Saudi Arabia and Palestine's national football teams faced each other yesterday in a much-anticipated game in the occupied West Bank, which saw Riyadh criticised for allowing its nationals to travel across Israel's borders.
The move to play and hold the match in the occupied West Bank is a break from the norms and usual process for Arab sports teams, which have for decades held games and events with Palestinian teams in a third country in order to avoid passing through Israeli checkpoints.
Saudi holds no formal relations with Israel and its nationals have, for decades, been banned from travelling to the country. Access to the occupied West Bank can only be achieved through Israel as the occupation state has sealed all entry points between Jordan and the occupied Palestinian territories.
The game yesterday, which was held at Faisal Al-Husseini Stadium in the town of Al-Ram and was a qualifying match for both the World Cup 2022 and the Asia Cup 2023 international tournaments, resulted in a 0-0 draw.
The Saudi football authority stated that its team was initially invited by the Palestinian Authority (PA) to play in the West Bank, with the President of the Saudi Football Federation Yasser Al-Mashal expressing his gratitude to the PA for its warm welcome and hosting of the Saudi team. "I am here representing more than 20 million Saudis," Al-Mashal stated. "I have visited many countries but I did not feel this level of love, appreciation and welcoming except in Palestine."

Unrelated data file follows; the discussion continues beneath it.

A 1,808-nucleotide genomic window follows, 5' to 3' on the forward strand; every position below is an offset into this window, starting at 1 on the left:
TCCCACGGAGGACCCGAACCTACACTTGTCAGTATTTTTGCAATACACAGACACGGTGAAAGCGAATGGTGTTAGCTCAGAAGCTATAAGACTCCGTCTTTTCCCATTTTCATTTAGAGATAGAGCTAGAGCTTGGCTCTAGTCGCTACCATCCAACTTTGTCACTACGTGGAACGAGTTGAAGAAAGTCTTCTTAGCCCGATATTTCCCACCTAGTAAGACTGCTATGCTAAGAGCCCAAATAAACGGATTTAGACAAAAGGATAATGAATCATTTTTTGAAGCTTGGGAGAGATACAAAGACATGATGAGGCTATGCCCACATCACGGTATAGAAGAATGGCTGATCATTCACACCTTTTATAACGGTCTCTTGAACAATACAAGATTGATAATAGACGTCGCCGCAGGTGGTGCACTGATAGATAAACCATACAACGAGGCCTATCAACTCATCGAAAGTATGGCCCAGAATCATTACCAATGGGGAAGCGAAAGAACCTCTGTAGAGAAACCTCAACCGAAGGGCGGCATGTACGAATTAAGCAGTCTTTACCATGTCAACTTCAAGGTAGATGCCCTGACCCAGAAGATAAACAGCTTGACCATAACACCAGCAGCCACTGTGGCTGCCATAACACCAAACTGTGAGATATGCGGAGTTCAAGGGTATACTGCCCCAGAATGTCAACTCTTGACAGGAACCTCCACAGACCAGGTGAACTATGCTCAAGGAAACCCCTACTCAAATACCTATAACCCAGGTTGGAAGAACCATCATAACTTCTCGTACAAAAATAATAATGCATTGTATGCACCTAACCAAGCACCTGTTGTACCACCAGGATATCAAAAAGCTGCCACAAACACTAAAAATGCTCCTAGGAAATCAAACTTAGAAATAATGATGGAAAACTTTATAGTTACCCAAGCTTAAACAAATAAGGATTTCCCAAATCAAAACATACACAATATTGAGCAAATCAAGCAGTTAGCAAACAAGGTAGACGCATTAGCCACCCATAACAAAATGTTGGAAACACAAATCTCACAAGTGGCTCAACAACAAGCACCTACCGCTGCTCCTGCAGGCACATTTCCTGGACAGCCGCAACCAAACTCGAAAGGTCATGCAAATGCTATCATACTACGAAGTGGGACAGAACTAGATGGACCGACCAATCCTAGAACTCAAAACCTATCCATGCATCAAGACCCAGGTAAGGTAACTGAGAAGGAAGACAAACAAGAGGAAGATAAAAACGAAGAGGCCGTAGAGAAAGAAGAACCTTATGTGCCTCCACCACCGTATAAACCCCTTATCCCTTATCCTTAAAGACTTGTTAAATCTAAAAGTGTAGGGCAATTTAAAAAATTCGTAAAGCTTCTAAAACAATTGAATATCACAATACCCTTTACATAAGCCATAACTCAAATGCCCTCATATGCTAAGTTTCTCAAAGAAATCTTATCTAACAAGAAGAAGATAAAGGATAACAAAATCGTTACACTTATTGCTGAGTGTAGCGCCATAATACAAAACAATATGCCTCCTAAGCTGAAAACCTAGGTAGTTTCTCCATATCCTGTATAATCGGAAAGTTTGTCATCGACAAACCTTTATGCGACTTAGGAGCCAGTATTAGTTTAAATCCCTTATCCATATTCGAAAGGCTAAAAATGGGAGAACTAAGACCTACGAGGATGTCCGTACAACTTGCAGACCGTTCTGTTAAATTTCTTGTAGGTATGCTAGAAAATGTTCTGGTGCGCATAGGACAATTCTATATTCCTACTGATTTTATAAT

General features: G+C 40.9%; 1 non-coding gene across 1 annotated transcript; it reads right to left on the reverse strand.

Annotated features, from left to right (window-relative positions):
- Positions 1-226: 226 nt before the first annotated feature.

The head of the Palestine Football Association Jibril Rajoub in turn thanked the kingdom and labelled the game "historical". Rajoub also touched upon the concept that the relationship between sports and politics should be non-existent, saying that "We have succeeded – with the support of everyone – to make sport not related to politics…We hope that sports will stay away from politics."
While the match could well be perceived as an increase in relations between Saudi Arabia and Palestine, it has mostly been criticised for its effect in normalising ties with the State of Israel. During their trip, the Saudi team visited Al-Aqsa Mosque, travelling across the Israeli occupation's checkpoints to do so.
The international Boycott, Divestment and Sanctions (BDS) movement released a statement last week condemning the move as being "in the context of the dangerous official normalisation of the Saudi regime – along with the UAE, Bahrain, Oman, Qatar and others – with Israel and the growing normal security and political relations between them, [the visit] is part of the attempts to liquidate the Palestinian cause," it warned.
The Popular Front for the Liberation of Palestine (PFLP) also condemned the hosting of the match in the West Bank, considering it "normalisation with Israel via sports".
In recent years, Saudi Arabia along with other Gulf Arab states have been undergoing an increase in relations with Israel which has raised concerns from many that they are slowly normalising ties with the Jewish state and side-lining the struggle against the continued occupation of Palestinian territories.
In January, three prominent Iraqi delegations consisting of some of the country's leaders and politicians secretly visited Israel over the past few months, and met with government officials and academics in order to discuss Iraqi-Jewish heritage and to build a foundation for future ties between both nations. In July, the foreign ministers of both Israel and Bahrain held a public meeting together in the United States (US), marking the first such incident to openly take place between an Arab country and Israel.